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HomeNL-2017-12 Comedian

The Greatest Comedian of All Time
December 2017
by Harmon Everett

you’ve never heard of: Giovanni Battista Riccioli.

(click photos to enlarge)

When you are out on a weekend paddle or night paddle, and look up at a full Moon, you can see light and dark patches that suggest images to different people. Some see a “Man in the Moon”, some see a rabbit.

The Jesuit Astronomer, Giovanni Battista Riccioli, saw an opportunity to play a practical joke on all mankind, for the rest of eternity.

We live with his jokes, every night, and will for all time. Talk about your late night comedians.

He was using the newly developed telescope to look at the features of the Moon, and kept track of what he saw. He literally wrote the book that is responsible for naming most of the obvious features on the Moon, the dark patches, the light areas, and the main craters. It was called the Almagest Novum (New Almagest), in 1651, and in it he drew maps and named the different areas, and we have used those names ever since. Everybody has taken him so seriously, they’ve completely missed the fact that most of the names are jokes.

Let’s start with the big dark circle at the upper right. Of all the big dark areas on the Moon, it is almost a perfect circle. Giovanni named it: “Sea of Crises.” In Latin: “Mare Crisium.”

What is so funny about that? Well, the dark areas around it are named, going in order counter-clockwise, the “Sea of Serenity”, the “Sea of Tranquility”, the “Sea of Nectar” (which I assume is a euphemism for alcohol), and the “Sea of Fertility”.

Go ahead. Try sailing through the Sea of Serenity, the Sea of Tranquility, the Sea of Alcohol, and the Sea of Fertility, and I’m pretty sure that now, as in the 17th century, you will end up in the Sea of Crises! Wink, Wink. He may have been a Franciscan Monk, but he wasn’t dead. At least, not then.

To show that he was making a joke, he then moved directly opposite the Sea of Crises, and named the dark circle on the opposite side of the Moon, The Sea of Humor, Mare Humorum. Well, in Latin it means The Sea of Moisture, but he was making a Latin/English pun.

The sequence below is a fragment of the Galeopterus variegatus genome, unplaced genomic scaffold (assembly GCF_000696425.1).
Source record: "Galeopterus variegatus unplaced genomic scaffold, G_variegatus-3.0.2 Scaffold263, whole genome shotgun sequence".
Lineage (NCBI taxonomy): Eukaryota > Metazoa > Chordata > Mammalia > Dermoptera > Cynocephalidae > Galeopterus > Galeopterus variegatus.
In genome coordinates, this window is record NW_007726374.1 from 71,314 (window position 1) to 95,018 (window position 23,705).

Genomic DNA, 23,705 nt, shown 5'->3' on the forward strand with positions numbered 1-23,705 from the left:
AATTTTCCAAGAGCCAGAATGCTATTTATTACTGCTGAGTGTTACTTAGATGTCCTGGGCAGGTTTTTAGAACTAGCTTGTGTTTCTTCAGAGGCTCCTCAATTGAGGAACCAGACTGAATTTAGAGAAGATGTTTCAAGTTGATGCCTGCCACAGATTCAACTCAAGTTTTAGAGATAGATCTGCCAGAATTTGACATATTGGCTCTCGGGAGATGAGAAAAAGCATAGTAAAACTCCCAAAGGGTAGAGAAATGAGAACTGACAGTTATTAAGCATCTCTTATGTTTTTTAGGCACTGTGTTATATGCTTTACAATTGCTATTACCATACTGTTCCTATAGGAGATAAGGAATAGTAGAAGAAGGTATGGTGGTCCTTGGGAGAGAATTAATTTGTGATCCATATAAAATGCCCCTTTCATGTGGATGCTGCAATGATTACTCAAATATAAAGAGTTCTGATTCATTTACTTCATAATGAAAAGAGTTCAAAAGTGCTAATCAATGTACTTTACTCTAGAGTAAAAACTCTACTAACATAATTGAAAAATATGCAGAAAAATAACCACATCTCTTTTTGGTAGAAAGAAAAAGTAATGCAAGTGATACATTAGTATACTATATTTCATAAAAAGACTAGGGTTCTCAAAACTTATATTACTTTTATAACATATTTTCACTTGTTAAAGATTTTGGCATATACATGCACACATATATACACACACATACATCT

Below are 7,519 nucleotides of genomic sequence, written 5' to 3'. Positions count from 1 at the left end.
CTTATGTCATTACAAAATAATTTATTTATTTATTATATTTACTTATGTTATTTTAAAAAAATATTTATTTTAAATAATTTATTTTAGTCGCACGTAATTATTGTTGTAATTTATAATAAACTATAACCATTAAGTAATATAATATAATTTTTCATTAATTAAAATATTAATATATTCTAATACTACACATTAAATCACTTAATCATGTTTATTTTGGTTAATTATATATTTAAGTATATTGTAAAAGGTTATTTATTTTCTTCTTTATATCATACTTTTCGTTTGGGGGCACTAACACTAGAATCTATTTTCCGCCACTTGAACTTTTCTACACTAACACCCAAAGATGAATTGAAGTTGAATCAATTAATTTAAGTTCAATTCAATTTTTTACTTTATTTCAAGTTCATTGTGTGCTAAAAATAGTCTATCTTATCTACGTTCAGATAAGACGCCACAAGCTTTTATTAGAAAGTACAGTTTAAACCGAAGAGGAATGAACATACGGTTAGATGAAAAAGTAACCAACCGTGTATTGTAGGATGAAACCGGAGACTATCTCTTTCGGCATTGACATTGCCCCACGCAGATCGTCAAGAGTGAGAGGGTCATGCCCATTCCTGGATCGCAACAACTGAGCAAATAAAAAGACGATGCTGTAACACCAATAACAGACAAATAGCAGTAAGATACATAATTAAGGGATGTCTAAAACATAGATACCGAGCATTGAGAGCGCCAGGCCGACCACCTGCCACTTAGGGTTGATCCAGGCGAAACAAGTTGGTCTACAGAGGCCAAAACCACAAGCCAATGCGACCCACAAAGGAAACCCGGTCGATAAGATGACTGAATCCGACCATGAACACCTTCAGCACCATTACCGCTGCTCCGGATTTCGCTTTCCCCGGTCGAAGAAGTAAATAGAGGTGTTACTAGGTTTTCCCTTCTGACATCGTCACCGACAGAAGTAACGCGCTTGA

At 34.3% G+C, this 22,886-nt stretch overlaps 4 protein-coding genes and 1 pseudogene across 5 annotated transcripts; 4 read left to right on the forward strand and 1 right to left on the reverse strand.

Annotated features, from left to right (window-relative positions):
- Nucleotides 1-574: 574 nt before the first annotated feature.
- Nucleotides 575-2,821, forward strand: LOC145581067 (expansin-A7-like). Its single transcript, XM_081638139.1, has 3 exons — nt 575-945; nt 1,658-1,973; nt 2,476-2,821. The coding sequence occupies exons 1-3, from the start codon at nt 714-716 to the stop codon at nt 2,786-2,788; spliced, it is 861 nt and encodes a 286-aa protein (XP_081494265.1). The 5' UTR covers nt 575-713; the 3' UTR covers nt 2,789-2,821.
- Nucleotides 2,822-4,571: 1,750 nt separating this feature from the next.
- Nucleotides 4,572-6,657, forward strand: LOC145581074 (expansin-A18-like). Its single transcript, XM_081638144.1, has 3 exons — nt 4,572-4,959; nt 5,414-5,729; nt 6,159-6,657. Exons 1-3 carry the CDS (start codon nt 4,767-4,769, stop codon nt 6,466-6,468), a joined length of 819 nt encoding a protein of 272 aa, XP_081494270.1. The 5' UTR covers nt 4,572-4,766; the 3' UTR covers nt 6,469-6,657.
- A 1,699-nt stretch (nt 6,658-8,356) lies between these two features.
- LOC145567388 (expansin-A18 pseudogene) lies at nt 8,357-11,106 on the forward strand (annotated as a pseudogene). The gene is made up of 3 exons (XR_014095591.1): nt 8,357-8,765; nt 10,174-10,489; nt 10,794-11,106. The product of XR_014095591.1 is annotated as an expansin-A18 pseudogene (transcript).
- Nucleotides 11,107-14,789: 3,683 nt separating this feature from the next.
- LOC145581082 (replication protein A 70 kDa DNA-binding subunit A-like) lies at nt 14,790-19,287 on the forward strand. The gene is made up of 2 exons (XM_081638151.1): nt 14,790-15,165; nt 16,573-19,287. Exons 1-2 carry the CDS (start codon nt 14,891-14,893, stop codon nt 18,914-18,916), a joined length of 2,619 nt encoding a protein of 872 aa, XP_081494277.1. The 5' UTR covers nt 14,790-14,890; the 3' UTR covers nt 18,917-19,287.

I guess you had to be there.

He named the other dark blotches on that side of the Moon in a more rational fashion. If you had a Sea of Moisture, you would get a Sea of Clouds, and a Sea of Vapors, and a Sea of Rain, and a veritable Ocean of Storms, and at the North Pole of the Moon, thinking that the North Pole would be cold, he named that dark blotch, the Sea of Cold (Mare Frigoris). This would lead most of us to suspect he had gone back to being the respectable Jesuit Academic that we would have expected. But then he chose two dark blotches in the middle of the face of the “Man in the Moon” and named them “Sinuses”. Sinus Aestuum and Sinus Medii. He couldn’t have been much more obvious if he had drawn a big circle in the middle of the Moon and named it “The NOSE” or “The NOSTRILS.” My, what big sinuses you have! Mr. Man-in-the-Moon.

(click to enlarge)

He named many of the craters on the Moon for other astronomers. At the time, the “Copernican” theory that the Earth orbited the Sun was still in doubt, and the Ptolemaic Earth Centric Theory was still officially sanctioned by the Catholic Church, so he could not publicly support the Copernican theory. He did, however, name most of the craters in the Ocean of Storms, Including the large bright crater, Copernicus, for astronomers who supported the Copernican Sun-centered theory, and included a crater he named after himself. When someone pointed out that this might be viewed as tacit approval of the Copernican theory, he just said he had put all the Copernicans in stormy waters.

A man of deft wit, indeed. I still laugh at his jokes. I would have liked to have known him.

The author, Harmon Everett